Wests Tigers respond after Benji Marshall questioned over family holiday during bye round

The coach has jetted off to Fiji with wife Zoe and their kids.

Wests Tigers chairman Barry O’Farrell has shot down suggestions it's 'not a good look' for coach Benji Marshall and CEO Shane Richardson to be overseas during the club's bye week considering how bad they're going. The Tigers are second-last on the NRL ladder with just two wins from 11 games so far this year, and Marshall's side are coming off back-to-back wooden spoons.

Marshall hasn't been able to work much magic this year after being fast-tracked into the head-coaching role at the expense of Tim Sheens. With the club on a bye this week, the players and staff have been given three days off before they'll return and turn their attention to the Round 14 clash with the Dragons.

Phil Rothfield of the Daily Telegraph revealed on Monday that Marshall is using the time off to head to Fiji for a holiday with wife Zoe and their kids. But Rothfield suggested it was a poor look for the coach to be jetting off on holidays when the club is in crisis and in desperate need of a turnaround.

Benji Marshall, pictured here with wife Zoe.
Benji Marshall and wife Zoe have jetted off to Fiji during the Wests Tigers' bye. Image: Getty

The veteran journalist put the question to interim Tigers chairman O'Farrell, who responded by pointing out that the Rugby League Players Association (RLPA) mandates that everyone be given three days off during a bye week. O'Farrell said Richardson is in the UK on business, and Marshall is free to do whatever he likes in his downtime.

Benji Marshall and wife Zoe.
Benji Marshall and wife Zoe in 2013.

"Results at the halfway point are clearly not what we as a club had hoped for," O'Farrell said. "Our CEO is abroad on business, overlapping our bye round.

"Our football staff and players have been given time off to freshen up. RLPA mandate is 3 days for players. Players and staff are encouraged to spend this time with family, and get away from footy for a few days.

"All senior staff are available if needed 24/7 via phone. Football staff and players will resume as a group after this short break to begin preparations for our R14 match v Dragons - Fri 7 June."

Benji Marshall, pictured here during the Wests Tigers' clash with Newcastle.
Benji Marshall looks on during the Wests Tigers' clash with Newcastle.


Discussing the situation on NRL 360 on Monday night, Gorden Tallis said legendary coaches like Wayne Bennett wouldn't be going on holidays in the middle of a season. “Do you think Craig Bellamy, he’s a 20-to-30 year coach, do you think that he goes away to Fiji?” Tallis asked.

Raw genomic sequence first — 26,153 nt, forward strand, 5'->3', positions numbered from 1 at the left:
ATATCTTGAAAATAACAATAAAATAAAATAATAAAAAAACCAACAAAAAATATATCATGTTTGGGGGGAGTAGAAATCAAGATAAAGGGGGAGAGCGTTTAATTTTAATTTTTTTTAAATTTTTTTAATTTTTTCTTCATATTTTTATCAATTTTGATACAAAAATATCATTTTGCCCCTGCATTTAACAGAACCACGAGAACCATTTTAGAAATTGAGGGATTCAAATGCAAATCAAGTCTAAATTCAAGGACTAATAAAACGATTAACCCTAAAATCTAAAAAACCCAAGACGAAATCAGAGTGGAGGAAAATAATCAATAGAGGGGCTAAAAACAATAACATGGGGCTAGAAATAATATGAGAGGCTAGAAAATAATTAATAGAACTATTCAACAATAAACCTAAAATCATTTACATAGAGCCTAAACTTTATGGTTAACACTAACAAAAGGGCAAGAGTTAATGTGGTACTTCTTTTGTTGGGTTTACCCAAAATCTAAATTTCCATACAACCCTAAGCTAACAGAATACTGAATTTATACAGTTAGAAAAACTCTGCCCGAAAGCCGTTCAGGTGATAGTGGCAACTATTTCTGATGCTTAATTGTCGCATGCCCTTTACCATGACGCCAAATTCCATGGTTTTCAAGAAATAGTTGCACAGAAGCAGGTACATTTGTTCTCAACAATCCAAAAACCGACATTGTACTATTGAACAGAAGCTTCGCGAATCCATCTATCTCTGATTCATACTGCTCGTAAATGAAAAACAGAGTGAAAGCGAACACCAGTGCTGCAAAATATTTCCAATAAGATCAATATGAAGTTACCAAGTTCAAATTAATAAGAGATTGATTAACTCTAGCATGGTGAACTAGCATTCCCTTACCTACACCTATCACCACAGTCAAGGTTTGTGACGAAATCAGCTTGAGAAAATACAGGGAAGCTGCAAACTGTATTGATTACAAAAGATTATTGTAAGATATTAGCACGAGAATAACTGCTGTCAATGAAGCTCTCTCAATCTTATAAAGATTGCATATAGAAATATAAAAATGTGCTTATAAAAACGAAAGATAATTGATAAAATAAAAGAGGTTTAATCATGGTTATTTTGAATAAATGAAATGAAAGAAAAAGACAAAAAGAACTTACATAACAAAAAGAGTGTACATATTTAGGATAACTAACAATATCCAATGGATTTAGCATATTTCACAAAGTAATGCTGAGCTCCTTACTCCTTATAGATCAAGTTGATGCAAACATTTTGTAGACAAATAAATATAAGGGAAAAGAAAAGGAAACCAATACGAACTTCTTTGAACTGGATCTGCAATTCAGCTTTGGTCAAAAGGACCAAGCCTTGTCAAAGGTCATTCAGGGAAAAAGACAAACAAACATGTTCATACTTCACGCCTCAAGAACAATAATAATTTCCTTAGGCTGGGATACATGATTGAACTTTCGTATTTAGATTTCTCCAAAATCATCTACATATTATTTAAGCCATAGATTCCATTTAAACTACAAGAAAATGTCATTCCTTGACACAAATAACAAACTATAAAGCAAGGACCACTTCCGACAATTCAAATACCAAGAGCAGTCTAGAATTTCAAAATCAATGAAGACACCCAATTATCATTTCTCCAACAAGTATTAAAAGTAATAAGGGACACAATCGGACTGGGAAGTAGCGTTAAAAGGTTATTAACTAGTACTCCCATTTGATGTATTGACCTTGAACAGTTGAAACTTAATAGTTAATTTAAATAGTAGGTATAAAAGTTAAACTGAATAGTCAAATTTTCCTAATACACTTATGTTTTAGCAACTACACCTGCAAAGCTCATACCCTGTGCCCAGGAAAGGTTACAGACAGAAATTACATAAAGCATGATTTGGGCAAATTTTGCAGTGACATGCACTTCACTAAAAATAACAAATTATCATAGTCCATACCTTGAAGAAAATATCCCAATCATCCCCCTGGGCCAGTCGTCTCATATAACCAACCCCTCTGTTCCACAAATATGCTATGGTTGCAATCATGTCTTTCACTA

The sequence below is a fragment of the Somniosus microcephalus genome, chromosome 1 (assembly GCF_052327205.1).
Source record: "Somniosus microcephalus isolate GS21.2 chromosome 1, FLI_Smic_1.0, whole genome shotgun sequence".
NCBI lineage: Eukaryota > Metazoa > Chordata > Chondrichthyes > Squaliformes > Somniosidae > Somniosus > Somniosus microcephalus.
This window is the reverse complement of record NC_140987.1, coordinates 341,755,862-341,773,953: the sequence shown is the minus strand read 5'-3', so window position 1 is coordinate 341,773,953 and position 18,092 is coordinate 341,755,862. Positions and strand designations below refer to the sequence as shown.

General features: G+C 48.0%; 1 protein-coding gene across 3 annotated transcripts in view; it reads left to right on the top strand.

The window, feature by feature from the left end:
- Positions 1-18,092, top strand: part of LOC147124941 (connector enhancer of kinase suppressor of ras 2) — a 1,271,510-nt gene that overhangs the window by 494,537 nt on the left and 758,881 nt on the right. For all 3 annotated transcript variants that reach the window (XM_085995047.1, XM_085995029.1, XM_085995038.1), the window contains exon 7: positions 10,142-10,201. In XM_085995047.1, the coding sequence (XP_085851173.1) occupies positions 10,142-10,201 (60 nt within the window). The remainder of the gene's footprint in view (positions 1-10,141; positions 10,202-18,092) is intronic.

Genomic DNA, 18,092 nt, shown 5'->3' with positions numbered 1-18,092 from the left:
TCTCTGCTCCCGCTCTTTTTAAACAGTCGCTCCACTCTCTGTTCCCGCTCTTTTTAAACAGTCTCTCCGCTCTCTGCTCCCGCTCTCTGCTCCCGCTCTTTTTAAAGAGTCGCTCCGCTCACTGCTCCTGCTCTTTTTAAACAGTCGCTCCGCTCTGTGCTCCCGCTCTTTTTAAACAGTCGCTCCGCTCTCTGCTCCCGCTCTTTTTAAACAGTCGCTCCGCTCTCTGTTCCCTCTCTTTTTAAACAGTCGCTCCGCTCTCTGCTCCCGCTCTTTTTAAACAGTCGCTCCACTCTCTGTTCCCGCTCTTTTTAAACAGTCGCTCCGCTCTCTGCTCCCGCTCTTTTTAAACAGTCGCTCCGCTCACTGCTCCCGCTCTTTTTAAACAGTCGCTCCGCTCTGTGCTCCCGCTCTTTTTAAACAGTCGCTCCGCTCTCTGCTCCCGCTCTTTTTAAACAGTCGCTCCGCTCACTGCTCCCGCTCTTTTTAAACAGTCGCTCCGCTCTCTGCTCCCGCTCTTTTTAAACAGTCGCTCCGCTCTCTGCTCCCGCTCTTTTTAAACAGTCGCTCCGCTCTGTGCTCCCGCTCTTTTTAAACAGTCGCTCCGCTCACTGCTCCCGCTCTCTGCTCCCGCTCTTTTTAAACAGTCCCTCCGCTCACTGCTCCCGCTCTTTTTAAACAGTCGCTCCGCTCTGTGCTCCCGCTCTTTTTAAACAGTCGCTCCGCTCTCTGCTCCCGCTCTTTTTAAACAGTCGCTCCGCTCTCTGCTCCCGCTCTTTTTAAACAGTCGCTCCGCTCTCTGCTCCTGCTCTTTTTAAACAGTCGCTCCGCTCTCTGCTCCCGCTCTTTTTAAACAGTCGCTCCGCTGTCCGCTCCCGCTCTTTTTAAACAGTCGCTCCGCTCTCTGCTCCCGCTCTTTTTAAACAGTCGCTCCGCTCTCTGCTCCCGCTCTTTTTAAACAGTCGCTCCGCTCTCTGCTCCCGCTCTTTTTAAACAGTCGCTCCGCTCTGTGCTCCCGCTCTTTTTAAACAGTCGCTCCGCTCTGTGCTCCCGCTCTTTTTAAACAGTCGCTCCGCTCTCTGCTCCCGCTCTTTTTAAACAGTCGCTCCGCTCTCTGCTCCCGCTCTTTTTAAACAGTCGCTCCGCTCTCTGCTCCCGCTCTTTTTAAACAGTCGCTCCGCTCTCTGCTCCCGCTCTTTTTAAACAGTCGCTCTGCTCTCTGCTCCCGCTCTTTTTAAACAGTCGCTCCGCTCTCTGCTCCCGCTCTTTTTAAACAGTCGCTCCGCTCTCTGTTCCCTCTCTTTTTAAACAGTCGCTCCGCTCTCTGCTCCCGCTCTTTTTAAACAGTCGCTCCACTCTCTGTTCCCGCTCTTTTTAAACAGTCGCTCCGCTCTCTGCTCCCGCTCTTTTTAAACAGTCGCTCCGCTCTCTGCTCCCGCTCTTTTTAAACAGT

“Do you think Wayne Bennett does? If you’re coaching against those guys and they’re putting in more hours, normally they would do a better job than you, that’s all I’m saying.”

Braith Anasta said it wouldn't be a problem if the Tigers were winning games, but the reality is they're not. “If they’re winning more games, no-one’s got a problem with it, right?” Anasta said. “It’s a bad look because they’re going terrible.”

It comes after Marshall was also questioned earlier this year about whether he was doing enough of the 'extra work' required to turn the Tigers around. The Daily Telegraph reported in the pre-season in March that Marshall had been arriving at training sessions after some of the players and other staff members.

"You don't play 347 games with a poor work ethic," Marshall responded after his worth ethic was questioned in a press conference. "The timing when we're about to play our first game, haven't coached a game officially is disappointing. I didn't want to have to justify the way I do things, but what I don't like is when things are told that are not true.

"You ask anyone in the building, I'm in here at quarter-to-six training with the staff before the players get in so they see us doing the hard yards before they come. Coaching-wise I know I've got a lot to learn and I have to work hard."

Marshall said it was unrealistic to suggest coaches should pour every waking minute into their job, especially when they have young families. "What's a 24-7 coach? Who says I don't (live and breathe the job)?" he hit back. "I come into work early before the players. Work as hard as we can until we get what we need done. Then we go home. Because I prioritise my family between 5-8pm every night to find a work/life balance, that doesn't mean I don't care about my job or care about working hard. I don't get it."